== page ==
If you looked at your recipe, you must have wondered what these numbers and symbols mean. Some of the recipes may be for long-distance viewing, the others for reading, office, or progressive lenses.
Date of prescription
The duration of the prescription is not strictly defined. Its relevance depends on many factors, such as your age, the degree of the underlying visual impairment, the presence of concomitant disorders, the course and nature of common diseases, and the use of certain medicines. Doctors recommend checking the eyesight and the relevance of the prescription at least once a year. If you have a prescription but don’t wear glasses according to it for more than 3 months, then before ordering glasses, it’s advisable to clarify your vision parameters again.
Basic parameters and their interpretation
1. OD and OS – right and left eye
Each recipe starts with this parameter. It is the designation of the right and left eyes in Latin, where O means oculus, that is, “eye”, D – dexter (“right”), and S – sinister (“left”). Thus it is:
• OD – right eye;
• OS – left eye.
Sometimes, instead of Latin designations, English ones are used – R (that is, right) for the right eye and L (left) for the left.
2. SPH – sphere
The SPH parameter indicates the optical power. They measure these indicators in diopters.
Here is the type of lens. The doctor prescribes scattering lenses, that is, minus lenses, with myopia. A “-” sign precedes the number in this case. You need converging lenses for farsightedness. They are marked with a “+” sign in the prescription.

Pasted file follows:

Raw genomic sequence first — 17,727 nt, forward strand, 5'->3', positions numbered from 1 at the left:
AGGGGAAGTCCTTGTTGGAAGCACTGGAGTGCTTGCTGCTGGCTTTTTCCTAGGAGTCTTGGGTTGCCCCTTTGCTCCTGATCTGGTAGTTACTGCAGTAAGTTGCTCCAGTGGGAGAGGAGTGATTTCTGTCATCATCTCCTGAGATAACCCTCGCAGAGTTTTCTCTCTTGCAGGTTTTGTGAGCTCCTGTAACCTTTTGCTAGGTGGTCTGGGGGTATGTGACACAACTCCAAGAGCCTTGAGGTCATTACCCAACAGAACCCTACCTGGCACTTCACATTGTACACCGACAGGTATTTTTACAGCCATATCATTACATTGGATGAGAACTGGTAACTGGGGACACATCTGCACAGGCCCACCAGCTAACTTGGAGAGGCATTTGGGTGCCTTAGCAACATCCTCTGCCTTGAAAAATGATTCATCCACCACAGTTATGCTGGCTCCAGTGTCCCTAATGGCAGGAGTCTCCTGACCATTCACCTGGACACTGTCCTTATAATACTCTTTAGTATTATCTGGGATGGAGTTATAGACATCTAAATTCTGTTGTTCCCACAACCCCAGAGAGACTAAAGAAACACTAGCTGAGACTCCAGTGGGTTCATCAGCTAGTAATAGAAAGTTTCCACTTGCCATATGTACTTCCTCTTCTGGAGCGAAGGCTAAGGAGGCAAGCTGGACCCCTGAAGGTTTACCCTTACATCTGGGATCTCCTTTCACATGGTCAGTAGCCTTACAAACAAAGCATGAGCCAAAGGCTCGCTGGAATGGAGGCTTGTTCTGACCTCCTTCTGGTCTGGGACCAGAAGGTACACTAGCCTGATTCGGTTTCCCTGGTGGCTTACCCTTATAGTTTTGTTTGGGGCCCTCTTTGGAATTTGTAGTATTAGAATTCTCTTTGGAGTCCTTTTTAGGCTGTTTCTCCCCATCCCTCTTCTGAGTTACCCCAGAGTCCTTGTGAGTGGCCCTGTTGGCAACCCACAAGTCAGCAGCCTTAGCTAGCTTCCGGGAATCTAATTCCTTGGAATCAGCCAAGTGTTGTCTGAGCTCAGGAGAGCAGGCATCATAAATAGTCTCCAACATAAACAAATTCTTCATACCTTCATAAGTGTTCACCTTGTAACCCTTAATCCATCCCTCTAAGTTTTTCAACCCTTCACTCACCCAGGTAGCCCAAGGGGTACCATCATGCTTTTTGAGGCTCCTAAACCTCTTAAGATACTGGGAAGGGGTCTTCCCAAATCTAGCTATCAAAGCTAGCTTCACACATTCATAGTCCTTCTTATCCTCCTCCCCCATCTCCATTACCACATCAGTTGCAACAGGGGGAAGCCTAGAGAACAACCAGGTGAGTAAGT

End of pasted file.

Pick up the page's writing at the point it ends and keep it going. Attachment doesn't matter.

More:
3. CYL – cylinder
The doctor writes CYL parameters in cases where the patient has astigmatism. Then he is prescribed special cylindrical lenses, and the numbers in the prescription indicate the optical power of the cylinder. If there is a minus in front of the numbers, glasses correct myopic astigmatism. If plus – for hypermetropic astigmatism. It is also possible to correct mixed astigmatism. Then the prescription will contain both a minus and a plus.
AX, that is, Axis, in Latin means “axis”. This parameter indicates the position of the cylinder axis. They mark it in degrees – from 0 to 180. It is filled in only if the doctor recommends glasses with astigmatic lenses to the patient.
5. Pr – prism
The doctor prescribes prismatic glasses in cases where the patient has a binocular vision violation. They need lenses with prisms for strabismus most often.
Specialists indicate optical power in diopters.
6. PD – pupillary distance
It denotes the distance between the pupils’ centers. They measure this parameter in millimeters. When ordering lenses with a complex design, PD is prescribed separately for each eye.
7. ADD – addition
The added factor is considered when creating glasses with several optical zones – for work at close, medium, and long distances.
Addition indicates the diopter difference between these zones. For example, diopters are indicated for correcting vision at long distances. To find out what diopters are needed for correction at close distances, add the additional factor.
Now you know how to decipher a prescription for glasses or lenses. However, remember that doctors recommend confirming or updating the recipe periodically. Vision may change, especially if your work involves prolonged computer use or small details. Age-related changes can also affect eyesight after 40 years. Doctors recommend undergoing an annual check-up with an ophthalmologist.